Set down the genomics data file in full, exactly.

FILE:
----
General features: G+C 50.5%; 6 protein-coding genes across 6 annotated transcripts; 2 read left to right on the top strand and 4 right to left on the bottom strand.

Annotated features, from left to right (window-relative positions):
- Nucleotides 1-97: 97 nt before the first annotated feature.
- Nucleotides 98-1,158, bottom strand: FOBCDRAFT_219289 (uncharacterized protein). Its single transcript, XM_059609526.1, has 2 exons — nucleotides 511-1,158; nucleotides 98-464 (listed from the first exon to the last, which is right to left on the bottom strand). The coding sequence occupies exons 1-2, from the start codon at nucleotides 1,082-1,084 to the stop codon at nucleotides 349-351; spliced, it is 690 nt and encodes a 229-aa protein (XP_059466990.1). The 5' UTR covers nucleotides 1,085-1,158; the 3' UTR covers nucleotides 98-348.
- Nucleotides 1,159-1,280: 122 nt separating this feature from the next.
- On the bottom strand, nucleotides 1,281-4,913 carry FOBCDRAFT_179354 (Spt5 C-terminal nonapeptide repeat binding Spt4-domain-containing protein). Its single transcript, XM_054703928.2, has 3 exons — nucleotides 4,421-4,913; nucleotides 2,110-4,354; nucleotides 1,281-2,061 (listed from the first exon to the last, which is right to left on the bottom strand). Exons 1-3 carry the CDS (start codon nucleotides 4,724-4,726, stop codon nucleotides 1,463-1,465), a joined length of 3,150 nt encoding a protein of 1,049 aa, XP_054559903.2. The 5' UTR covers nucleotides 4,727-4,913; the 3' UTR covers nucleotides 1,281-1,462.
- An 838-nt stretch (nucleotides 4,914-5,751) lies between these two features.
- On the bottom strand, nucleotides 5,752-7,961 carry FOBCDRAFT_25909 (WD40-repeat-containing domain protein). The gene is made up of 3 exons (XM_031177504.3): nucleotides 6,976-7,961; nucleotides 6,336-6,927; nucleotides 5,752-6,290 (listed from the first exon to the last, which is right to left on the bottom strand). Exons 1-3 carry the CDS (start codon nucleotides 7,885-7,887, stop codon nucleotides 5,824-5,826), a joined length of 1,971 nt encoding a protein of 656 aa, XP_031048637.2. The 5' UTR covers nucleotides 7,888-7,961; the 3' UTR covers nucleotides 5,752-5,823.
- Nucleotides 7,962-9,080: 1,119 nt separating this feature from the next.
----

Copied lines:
General features: G+C 50.5%; 6 protein-coding genes across 6 annotated transcripts; 2 read left to right on the top strand and 4 right to left on the bottom strand.

Annotated features, from left to right (window-relative positions):
- Nucleotides 1-97: 97 nt before the first annotated feature.
- Nucleotides 98-1,158, bottom strand: FOBCDRAFT_219289 (uncharacterized protein). Its single transcript, XM_059609526.1, has 2 exons — nucleotides 511-1,158; nucleotides 98-464 (listed from the first exon to the last, which is right to left on the bottom strand). The coding sequence occupies exons 1-2, from the start codon at nucleotides 1,082-1,084 to the stop codon at nucleotides 349-351; spliced, it is 690 nt and encodes a 229-aa protein (XP_059466990.1). The 5' UTR covers nucleotides 1,085-1,158; the 3' UTR covers nucleotides 98-348.
- Nucleotides 1,159-1,280: 122 nt separating this feature from the next.
- On the bottom strand, nucleotides 1,281-4,913 carry FOBCDRAFT_179354 (Spt5 C-terminal nonapeptide repeat binding Spt4-domain-containing protein). Its single transcript, XM_054703928.2, has 3 exons — nucleotides 4,421-4,913; nucleotides 2,110-4,354; nucleotides 1,281-2,061 (listed from the first exon to the last, which is right to left on the bottom strand). Exons 1-3 carry the CDS (start codon nucleotides 4,724-4,726, stop codon nucleotides 1,463-1,465), a joined length of 3,150 nt encoding a protein of 1,049 aa, XP_054559903.2. The 5' UTR covers nucleotides 4,727-4,913; the 3' UTR covers nucleotides 1,281-1,462.
- An 838-nt stretch (nucleotides 4,914-5,751) lies between these two features.
- On the bottom strand, nucleotides 5,752-7,961 carry FOBCDRAFT_25909 (WD40-repeat-containing domain protein). The gene is made up of 3 exons (XM_031177504.3): nucleotides 6,976-7,961; nucleotides 6,336-6,927; nucleotides 5,752-6,290 (listed from the first exon to the last, which is right to left on the bottom strand). Exons 1-3 carry the CDS (start codon nucleotides 7,885-7,887, stop codon nucleotides 5,824-5,826), a joined length of 1,971 nt encoding a protein of 656 aa, XP_031048637.2. The 5' UTR covers nucleotides 7,888-7,961; the 3' UTR covers nucleotides 5,752-5,823.
- Nucleotides 7,962-9,080: 1,119 nt separating this feature from the next.